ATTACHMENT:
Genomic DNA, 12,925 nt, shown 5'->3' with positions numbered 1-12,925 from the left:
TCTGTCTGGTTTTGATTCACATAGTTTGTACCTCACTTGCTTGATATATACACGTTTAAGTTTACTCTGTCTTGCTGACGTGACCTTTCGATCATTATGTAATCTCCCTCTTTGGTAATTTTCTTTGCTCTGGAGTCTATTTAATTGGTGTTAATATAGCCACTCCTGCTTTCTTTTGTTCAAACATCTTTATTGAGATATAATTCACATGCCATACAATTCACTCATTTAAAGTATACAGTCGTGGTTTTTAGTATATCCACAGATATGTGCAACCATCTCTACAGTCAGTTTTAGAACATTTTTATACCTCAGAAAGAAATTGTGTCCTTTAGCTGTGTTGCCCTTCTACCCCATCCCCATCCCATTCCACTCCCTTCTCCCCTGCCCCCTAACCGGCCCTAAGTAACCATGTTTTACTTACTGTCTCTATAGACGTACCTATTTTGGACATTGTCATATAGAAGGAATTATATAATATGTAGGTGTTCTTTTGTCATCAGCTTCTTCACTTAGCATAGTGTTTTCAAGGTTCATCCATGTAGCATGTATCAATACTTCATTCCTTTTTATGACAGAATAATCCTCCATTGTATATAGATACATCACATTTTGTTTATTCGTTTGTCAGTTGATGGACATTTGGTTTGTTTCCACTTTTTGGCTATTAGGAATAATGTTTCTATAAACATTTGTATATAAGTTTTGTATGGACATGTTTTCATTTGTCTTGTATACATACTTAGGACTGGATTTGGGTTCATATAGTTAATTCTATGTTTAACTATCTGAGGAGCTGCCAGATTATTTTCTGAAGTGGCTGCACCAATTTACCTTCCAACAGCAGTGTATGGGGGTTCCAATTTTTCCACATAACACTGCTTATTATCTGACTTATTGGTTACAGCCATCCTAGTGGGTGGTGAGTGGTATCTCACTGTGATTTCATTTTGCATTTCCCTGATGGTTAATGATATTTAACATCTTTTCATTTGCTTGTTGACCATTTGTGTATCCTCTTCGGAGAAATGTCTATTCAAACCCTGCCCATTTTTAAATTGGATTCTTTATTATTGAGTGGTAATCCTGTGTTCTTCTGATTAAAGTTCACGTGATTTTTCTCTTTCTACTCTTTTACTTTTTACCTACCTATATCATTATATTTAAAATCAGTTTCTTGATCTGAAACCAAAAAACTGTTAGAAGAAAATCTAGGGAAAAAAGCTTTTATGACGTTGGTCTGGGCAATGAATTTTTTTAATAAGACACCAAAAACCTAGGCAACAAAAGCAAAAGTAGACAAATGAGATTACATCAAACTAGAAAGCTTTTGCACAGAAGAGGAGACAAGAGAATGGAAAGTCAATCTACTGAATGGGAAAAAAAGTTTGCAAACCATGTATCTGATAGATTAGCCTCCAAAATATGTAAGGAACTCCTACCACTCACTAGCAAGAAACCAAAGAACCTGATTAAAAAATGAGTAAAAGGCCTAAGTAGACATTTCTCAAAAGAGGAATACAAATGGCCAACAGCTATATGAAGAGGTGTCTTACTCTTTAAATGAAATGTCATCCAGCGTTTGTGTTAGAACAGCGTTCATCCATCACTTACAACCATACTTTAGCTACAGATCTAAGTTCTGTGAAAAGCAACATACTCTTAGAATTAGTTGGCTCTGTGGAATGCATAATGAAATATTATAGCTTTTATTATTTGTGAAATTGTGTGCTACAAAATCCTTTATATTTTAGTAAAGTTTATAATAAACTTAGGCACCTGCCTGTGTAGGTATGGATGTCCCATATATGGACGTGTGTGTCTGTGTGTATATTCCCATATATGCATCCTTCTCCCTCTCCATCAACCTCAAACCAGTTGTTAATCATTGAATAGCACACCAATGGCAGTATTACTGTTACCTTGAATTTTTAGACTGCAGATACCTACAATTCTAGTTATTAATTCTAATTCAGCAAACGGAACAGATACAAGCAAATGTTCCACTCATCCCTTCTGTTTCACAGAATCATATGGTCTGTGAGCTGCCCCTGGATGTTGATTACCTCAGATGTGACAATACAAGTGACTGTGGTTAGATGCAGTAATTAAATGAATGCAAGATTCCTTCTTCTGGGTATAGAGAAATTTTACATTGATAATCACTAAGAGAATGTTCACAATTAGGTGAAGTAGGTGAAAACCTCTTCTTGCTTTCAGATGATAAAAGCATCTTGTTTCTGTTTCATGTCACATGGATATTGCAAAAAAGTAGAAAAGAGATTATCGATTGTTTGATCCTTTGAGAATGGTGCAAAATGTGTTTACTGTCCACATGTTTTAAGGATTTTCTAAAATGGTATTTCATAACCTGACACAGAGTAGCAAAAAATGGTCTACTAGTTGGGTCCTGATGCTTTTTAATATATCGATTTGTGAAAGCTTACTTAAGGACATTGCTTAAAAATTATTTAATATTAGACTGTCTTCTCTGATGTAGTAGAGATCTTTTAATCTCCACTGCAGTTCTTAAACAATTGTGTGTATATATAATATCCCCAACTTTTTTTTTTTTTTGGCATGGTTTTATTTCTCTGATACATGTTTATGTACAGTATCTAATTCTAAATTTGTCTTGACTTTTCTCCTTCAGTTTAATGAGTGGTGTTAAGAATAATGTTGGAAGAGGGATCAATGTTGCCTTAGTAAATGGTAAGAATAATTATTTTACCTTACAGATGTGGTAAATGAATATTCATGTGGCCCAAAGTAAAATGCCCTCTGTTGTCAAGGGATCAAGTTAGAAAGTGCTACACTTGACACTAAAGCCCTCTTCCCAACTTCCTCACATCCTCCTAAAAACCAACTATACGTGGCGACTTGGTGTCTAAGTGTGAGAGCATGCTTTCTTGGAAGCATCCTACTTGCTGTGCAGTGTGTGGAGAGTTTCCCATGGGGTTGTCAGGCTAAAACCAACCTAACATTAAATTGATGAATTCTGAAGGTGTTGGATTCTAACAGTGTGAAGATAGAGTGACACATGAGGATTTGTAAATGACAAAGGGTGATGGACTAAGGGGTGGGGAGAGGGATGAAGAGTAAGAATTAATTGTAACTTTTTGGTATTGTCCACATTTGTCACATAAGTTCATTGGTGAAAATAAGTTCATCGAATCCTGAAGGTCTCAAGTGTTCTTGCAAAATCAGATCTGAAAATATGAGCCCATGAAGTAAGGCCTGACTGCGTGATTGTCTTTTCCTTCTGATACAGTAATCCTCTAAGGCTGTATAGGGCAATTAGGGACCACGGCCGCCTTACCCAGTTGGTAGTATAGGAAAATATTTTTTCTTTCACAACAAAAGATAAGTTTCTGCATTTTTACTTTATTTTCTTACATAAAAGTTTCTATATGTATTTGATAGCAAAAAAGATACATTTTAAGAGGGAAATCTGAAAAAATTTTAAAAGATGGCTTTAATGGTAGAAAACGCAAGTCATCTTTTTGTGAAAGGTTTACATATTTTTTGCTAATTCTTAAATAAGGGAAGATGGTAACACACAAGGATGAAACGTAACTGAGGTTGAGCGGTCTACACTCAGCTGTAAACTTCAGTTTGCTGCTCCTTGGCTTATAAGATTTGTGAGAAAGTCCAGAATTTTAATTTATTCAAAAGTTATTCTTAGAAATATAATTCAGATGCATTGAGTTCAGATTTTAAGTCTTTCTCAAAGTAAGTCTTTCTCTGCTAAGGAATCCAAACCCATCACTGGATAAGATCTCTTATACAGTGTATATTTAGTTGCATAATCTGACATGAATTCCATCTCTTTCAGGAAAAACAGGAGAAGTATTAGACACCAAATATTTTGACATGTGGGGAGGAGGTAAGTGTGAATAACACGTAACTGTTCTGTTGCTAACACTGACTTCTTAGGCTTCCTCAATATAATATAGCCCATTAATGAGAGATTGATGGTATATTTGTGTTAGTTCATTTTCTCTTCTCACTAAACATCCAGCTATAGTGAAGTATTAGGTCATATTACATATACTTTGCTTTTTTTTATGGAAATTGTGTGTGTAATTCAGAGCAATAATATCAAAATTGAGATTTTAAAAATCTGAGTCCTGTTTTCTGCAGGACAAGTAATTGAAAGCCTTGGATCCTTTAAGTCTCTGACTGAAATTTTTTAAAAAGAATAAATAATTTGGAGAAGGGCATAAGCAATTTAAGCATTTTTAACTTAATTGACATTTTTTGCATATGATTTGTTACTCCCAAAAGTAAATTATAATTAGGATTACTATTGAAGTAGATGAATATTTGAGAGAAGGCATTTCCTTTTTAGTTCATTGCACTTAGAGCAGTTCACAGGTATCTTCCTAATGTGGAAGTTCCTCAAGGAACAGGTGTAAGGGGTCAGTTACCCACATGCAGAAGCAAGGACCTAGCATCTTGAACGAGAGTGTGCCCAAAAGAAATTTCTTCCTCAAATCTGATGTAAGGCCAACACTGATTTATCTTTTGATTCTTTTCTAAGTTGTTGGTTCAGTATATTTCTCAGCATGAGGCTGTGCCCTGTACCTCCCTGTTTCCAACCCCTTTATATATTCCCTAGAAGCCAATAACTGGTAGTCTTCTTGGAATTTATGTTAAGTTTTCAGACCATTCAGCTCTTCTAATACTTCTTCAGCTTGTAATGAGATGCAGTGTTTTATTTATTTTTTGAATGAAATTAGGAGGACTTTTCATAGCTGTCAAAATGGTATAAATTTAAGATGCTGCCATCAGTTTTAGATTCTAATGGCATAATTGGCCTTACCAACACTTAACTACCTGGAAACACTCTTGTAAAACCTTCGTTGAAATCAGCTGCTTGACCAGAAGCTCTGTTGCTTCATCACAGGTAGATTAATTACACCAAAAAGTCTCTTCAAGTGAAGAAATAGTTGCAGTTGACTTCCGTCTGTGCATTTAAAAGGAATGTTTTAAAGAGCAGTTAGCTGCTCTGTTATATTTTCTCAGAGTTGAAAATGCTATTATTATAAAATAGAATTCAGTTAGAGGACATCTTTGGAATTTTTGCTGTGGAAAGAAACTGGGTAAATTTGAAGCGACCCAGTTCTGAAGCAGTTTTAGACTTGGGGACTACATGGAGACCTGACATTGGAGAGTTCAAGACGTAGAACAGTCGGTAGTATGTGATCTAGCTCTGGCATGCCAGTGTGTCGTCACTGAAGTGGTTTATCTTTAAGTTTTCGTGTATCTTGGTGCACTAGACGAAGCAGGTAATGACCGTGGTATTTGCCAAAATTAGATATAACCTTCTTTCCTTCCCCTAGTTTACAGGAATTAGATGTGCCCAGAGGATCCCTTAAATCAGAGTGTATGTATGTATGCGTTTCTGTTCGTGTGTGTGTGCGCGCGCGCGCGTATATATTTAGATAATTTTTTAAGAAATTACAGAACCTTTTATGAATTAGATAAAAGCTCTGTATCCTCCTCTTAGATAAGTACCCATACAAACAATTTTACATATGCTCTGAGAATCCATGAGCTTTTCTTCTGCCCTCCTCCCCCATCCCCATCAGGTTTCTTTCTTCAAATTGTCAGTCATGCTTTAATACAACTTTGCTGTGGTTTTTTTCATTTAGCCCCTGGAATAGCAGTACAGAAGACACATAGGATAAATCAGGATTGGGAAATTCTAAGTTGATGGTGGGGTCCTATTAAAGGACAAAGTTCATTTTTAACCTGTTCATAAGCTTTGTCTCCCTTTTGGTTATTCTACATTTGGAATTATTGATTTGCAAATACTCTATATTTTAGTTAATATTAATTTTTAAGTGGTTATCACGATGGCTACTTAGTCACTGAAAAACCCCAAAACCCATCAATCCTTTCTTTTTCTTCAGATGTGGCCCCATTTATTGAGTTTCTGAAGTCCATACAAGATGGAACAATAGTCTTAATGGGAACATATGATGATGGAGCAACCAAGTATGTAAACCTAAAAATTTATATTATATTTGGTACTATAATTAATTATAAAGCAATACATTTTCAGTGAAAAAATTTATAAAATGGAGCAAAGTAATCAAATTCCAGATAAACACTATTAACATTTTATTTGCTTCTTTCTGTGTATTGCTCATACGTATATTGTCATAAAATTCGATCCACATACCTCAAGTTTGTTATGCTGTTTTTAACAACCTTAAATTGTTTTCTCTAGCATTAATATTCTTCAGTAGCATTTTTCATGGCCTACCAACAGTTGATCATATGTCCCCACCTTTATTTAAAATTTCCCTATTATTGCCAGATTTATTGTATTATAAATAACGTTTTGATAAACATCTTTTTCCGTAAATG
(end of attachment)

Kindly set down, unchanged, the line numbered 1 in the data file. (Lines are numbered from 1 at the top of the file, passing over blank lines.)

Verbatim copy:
Genomic DNA, 12,925 nt, shown 5'->3' with positions numbered 1-12,925 from the left: